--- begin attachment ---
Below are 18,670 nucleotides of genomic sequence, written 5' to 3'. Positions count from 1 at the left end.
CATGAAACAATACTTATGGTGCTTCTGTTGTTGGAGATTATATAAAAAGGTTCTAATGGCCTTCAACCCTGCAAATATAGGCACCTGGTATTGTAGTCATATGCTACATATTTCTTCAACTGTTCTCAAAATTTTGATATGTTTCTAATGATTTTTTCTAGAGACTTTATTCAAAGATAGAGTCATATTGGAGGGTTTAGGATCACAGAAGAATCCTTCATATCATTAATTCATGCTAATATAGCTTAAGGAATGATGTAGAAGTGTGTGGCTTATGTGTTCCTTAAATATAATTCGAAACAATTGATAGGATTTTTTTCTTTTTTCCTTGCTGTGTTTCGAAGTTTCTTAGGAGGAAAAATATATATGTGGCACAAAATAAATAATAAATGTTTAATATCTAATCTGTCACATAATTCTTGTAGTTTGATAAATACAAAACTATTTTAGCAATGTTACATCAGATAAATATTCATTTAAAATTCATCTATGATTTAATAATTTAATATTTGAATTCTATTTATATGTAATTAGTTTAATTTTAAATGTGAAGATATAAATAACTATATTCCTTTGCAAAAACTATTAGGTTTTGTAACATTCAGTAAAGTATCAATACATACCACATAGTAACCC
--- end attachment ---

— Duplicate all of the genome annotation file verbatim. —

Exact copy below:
Below are 18,670 nucleotides of genomic sequence, written 5' to 3'. Positions count from 1 at the left end.
CATGAAACAATACTTATGGTGCTTCTGTTGTTGGAGATTATATAAAAAGGTTCTAATGGCCTTCAACCCTGCAAATATAGGCACCTGGTATTGTAGTCATATGCTACATATTTCTTCAACTGTTCTCAAAATTTTGATATGTTTCTAATGATTTTTTCTAGAGACTTTATTCAAAGATAGAGTCATATTGGAGGGTTTAGGATCACAGAAGAATCCTTCATATCATTAATTCATGCTAATATAGCTTAAGGAATGATGTAGAAGTGTGTGGCTTATGTGTTCCTTAAATATAATTCGAAACAATTGATAGGATTTTTTTCTTTTTTCCTTGCTGTGTTTCGAAGTTTCTTAGGAGGAAAAATATATATGTGGCACAAAATAAATAATAAATGTTTAATATCTAATCTGTCACATAATTCTTGTAGTTTGATAAATACAAAACTATTTTAGCAATGTTACATCAGATAAATATTCATTTAAAATTCATCTATGATTTAATAATTTAATATTTGAATTCTATTTATATGTAATTAGTTTAATTTTAAATGTGAAGATATAAATAACTATATTCCTTTGCAAAAACTATTAGGTTTTGTAACATTCAGTAAAGTATCAATACATACCACATAGTAACCC